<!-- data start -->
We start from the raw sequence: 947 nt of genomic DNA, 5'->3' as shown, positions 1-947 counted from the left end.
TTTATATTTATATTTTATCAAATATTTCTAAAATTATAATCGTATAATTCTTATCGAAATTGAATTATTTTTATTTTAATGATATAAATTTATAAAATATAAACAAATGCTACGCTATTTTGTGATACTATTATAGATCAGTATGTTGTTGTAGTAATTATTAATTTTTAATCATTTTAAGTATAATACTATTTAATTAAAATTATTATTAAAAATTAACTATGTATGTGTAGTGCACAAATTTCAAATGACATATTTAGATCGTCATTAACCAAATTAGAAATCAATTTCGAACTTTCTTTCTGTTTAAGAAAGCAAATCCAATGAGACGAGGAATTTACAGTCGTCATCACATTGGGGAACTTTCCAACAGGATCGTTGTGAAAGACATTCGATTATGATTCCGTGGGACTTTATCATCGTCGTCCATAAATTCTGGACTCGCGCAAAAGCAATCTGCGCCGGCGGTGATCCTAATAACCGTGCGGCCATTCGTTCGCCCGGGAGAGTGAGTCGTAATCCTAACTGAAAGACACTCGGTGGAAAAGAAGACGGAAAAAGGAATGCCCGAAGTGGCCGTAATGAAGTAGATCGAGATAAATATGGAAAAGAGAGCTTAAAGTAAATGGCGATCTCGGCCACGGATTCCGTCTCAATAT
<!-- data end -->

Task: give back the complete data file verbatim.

We start from the raw sequence: 947 nt of genomic DNA, 5'->3' as shown, positions 1-947 counted from the left end.
TTTATATTTATATTTTATCAAATATTTCTAAAATTATAATCGTATAATTCTTATCGAAATTGAATTATTTTTATTTTAATGATATAAATTTATAAAATATAAACAAATGCTACGCTATTTTGTGATACTATTATAGATCAGTATGTTGTTGTAGTAATTATTAATTTTTAATCATTTTAAGTATAATACTATTTAATTAAAATTATTATTAAAAATTAACTATGTATGTGTAGTGCACAAATTTCAAATGACATATTTAGATCGTCATTAACCAAATTAGAAATCAATTTCGAACTTTCTTTCTGTTTAAGAAAGCAAATCCAATGAGACGAGGAATTTACAGTCGTCATCACATTGGGGAACTTTCCAACAGGATCGTTGTGAAAGACATTCGATTATGATTCCGTGGGACTTTATCATCGTCGTCCATAAATTCTGGACTCGCGCAAAAGCAATCTGCGCCGGCGGTGATCCTAATAACCGTGCGGCCATTCGTTCGCCCGGGAGAGTGAGTCGTAATCCTAACTGAAAGACACTCGGTGGAAAAGAAGACGGAAAAAGGAATGCCCGAAGTGGCCGTAATGAAGTAGATCGAGATAAATATGGAAAAGAGAGCTTAAAGTAAATGGCGATCTCGGCCACGGATTCCGTCTCAATAT